divorce

Books in Books for Libraries Week

For #librariesweek, a few books about books. Because we are living in a time of library cuts, librarian redundancies, and struggling independent booksellers, children’s authors are doing more and more to celebrate not only their nostalgia for the old days of libraries, but also a burgeoning belief that they must fight to uphold every child’s right to library access in the here and now.


Madeline Finn and the Library Dog by Lisa Papp

This is a reassuring book for those readers who haven’t quite grasped the fundamentals yet, or who are struggling with their confidence. Madeline does not like to read, especially out loud, for fear of humiliation and ridicule, but she really wants to earn a star at school rather than just a ‘keep trying’ sticker. She does have a great role model in her mother, who takes her to the library, and keeps her supplied with an abundant pile of books. When the librarian suggests that Madeline read out loud to a dog, rather than a human, Madeline begins to see the merit in trying, and before long her reading abilities have caught up with her ambition.

Inspired by real-life programmes of incentivising children to read with ‘Read-to-Dogs’ sessions in order to build readers’ confidence, this is a worthy and also admirable little read.

The book deserves a mention, not only for the quality of the storytelling, but also for the clear, well-spaced text against a cream-tinted background, which provides an ease on the eye for emerging readers. The illustrations are fitting – soft, expressive, and with a winsome collection of scenes from Madeline’s life – from riding her bike, to struggling over her books, to swinging in the garden, and staring out the window, all with an ever-present favourite soft toy. It creates a rounded picture of Madeline, perfect for empathy. The dogs are all cute and fluffy, or sleek and loyal, and delighted my listeners with the several different breeds depicted, and the dogs’ loving, attentive eyes. You can buy it here.


Franklin’s Flying Bookshop by Jen Campbell, illustrated by Kate Harnett

Jen Campbell takes her bookish book one step further, with a dragon protagonist who loves to read aloud. Perhaps he needs a dog, for this dragon can find no one to read to (the people he encounters run away in fear). Then he meets an inquisitive book-loving girl called Luna, who isn’t afraid because she has read about dragons in books, and so they come up with a plan to enable the sharing of books as widely as possible – a flying bookshop on top of a dragon.

If the concept sounds a little strange, it is – but it fits with the quirky whimsy of this book, which uses the bulk of its prose to extort the virtues of reading (expanding knowledge and extending imagination) by creating a higgledy piggedly mix of what the dragon and the girl bump into within the books in their reading sessions, from roller skating and King Arthur to kung fu and pirates, carol singing and anteaters.

This is quite literally drawn out in Katie Harnett’s illustrations of ant-eaters juggling, kungfu bats and mice moving furniture. The illustrations feel dreamy and timeless, with pencil colouring textures and shading and painstaking patterning – particularly the horseshoes on the dragon’s green skin.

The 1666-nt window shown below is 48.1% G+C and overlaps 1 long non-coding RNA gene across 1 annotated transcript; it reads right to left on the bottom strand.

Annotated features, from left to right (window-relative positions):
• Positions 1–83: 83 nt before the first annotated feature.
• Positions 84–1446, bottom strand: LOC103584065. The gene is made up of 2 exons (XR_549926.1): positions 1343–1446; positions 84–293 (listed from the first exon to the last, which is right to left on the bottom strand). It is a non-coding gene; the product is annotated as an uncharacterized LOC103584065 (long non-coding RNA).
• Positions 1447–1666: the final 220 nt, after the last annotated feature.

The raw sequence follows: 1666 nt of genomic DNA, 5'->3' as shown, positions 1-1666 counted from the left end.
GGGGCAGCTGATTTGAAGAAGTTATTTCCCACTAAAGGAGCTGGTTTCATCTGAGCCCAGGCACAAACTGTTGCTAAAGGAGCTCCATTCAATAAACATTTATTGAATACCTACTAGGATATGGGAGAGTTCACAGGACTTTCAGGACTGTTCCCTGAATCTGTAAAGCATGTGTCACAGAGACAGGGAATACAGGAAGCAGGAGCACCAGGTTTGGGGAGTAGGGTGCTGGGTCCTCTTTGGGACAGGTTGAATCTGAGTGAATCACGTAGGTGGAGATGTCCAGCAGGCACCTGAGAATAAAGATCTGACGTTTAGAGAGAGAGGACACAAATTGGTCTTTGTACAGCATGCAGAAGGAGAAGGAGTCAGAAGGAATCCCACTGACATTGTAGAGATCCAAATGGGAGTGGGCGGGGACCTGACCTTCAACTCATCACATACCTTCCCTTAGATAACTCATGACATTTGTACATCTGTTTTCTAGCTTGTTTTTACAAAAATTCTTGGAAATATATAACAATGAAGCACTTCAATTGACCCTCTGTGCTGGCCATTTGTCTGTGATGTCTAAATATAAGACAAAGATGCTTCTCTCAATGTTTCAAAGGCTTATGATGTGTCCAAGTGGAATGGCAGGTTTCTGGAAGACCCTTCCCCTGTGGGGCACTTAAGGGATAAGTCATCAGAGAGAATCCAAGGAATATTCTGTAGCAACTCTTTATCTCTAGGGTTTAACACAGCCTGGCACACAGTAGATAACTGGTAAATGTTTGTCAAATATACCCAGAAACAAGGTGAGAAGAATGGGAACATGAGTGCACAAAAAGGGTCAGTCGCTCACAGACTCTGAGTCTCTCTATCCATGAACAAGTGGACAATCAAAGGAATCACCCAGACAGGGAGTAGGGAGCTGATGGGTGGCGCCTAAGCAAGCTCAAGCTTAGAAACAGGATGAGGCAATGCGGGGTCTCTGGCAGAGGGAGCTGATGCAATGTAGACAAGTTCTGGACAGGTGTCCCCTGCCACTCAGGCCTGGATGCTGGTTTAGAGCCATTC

The book speaks to unusual friendships, accepting others who may have only kind intentions despite threatening appearances, and the power of books. You can purchase it here.


Luna Loves Library Day by Joseph Coelho and Fiona Lumbers

This Luna is more than just a girl who loves the library. She has a special reason for loving the library, and it’s because her Dad waits for her there, and together they explore the books. Although not explicitly stated, Luna’s mother and father are separated and so this is the time she spends with her father. In a story within the story, (a physical inset), a not-so-hidden metaphor for Luna’s family situation, the enduring love for a child is explored using trolls and mermaids, despite the splitting of the family unit.

So, of course this is a book about dealing with family breakup, and yet it will appeal to all, for its illustrations are warm, affectionate, colourful and brimming with life and imagination. Lumbers depicts the library books coming to life – with vines sprouting from one book, bugs from another, and magic tricks busting from a magic book.

More than this though, is the attention to detail in the depiction of the library: the clever welcoming posters in the foyer, the comfortable chairs, the abundance of books, and the set up, which shows a spacious, well-lit modern library with a self-checkout. Lumbers and Coelho are at pains to depict not a fanciful idealisation of libraries and family life, but a confrontation of where we are and how we can still find happiness and hope within it. (Although I wish my local library was as well-lit and stocked).

Lastly, and by no means least, are the people depicted within the book. Lumbers and Coelho tick all boxes here, both the diverse mix of people using the library, but also in the comfort and ease of the body language – the children flopped over chairs, or tucked up tight, others with legs akimbo, hair wild and smiley faces. But the best – the armchair hug with Dad. You can almost feel it. You can buy it here.